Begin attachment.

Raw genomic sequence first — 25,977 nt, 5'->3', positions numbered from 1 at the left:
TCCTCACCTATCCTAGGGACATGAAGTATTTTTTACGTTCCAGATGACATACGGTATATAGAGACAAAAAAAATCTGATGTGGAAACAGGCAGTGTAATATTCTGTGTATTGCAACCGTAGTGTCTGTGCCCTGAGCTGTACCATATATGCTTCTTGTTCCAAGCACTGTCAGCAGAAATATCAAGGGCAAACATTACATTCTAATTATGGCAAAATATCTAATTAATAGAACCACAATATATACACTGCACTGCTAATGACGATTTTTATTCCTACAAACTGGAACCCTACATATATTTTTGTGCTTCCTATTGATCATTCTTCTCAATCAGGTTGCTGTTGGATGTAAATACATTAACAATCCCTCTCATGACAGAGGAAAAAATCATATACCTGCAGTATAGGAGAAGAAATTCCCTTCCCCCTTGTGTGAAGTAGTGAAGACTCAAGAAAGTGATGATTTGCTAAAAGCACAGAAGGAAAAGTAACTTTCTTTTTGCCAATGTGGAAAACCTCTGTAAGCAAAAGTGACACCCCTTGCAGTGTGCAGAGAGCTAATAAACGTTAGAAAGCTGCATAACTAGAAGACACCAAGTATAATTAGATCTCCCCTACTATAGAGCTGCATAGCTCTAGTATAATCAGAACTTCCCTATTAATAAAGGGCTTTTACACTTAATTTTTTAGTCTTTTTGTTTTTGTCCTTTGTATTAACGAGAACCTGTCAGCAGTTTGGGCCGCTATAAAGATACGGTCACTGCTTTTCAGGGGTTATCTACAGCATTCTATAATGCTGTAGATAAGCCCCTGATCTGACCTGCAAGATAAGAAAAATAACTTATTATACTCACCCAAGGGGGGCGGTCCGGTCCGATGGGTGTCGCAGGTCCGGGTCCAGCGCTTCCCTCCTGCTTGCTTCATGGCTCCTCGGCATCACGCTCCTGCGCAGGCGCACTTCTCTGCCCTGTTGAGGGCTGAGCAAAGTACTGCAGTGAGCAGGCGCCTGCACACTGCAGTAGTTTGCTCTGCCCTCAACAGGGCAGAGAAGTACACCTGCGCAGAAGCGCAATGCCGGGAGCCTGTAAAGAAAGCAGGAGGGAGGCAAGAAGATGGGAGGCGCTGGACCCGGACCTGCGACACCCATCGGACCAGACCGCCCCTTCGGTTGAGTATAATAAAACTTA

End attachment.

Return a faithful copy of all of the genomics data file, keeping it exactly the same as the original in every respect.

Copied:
Raw genomic sequence first — 25,977 nt, 5'->3', positions numbered from 1 at the left:
TCCTCACCTATCCTAGGGACATGAAGTATTTTTTACGTTCCAGATGACATACGGTATATAGAGACAAAAAAAATCTGATGTGGAAACAGGCAGTGTAATATTCTGTGTATTGCAACCGTAGTGTCTGTGCCCTGAGCTGTACCATATATGCTTCTTGTTCCAAGCACTGTCAGCAGAAATATCAAGGGCAAACATTACATTCTAATTATGGCAAAATATCTAATTAATAGAACCACAATATATACACTGCACTGCTAATGACGATTTTTATTCCTACAAACTGGAACCCTACATATATTTTTGTGCTTCCTATTGATCATTCTTCTCAATCAGGTTGCTGTTGGATGTAAATACATTAACAATCCCTCTCATGACAGAGGAAAAAATCATATACCTGCAGTATAGGAGAAGAAATTCCCTTCCCCCTTGTGTGAAGTAGTGAAGACTCAAGAAAGTGATGATTTGCTAAAAGCACAGAAGGAAAAGTAACTTTCTTTTTGCCAATGTGGAAAACCTCTGTAAGCAAAAGTGACACCCCTTGCAGTGTGCAGAGAGCTAATAAACGTTAGAAAGCTGCATAACTAGAAGACACCAAGTATAATTAGATCTCCCCTACTATAGAGCTGCATAGCTCTAGTATAATCAGAACTTCCCTATTAATAAAGGGCTTTTACACTTAATTTTTTAGTCTTTTTGTTTTTGTCCTTTGTATTAACGAGAACCTGTCAGCAGTTTGGGCCGCTATAAAGATACGGTCACTGCTTTTCAGGGGTTATCTACAGCATTCTATAATGCTGTAGATAAGCCCCTGATCTGACCTGCAAGATAAGAAAAATAACTTATTATACTCACCCAAGGGGGGCGGTCCGGTCCGATGGGTGTCGCAGGTCCGGGTCCAGCGCTTCCCTCCTGCTTGCTTCATGGCTCCTCGGCATCACGCTCCTGCGCAGGCGCACTTCTCTGCCCTGTTGAGGGCTGAGCAAAGTACTGCAGTGAGCAGGCGCCTGCACACTGCAGTAGTTTGCTCTGCCCTCAACAGGGCAGAGAAGTACACCTGCGCAGAAGCGCAATGCCGGGAGCCTGTAAAGAAAGCAGGAGGGAGGCAAGAAGATGGGAGGCGCTGGACCCGGACCTGCGACACCCATCGGACCAGACCGCCCCTTCGGTTGAGTATAATAAAACTTA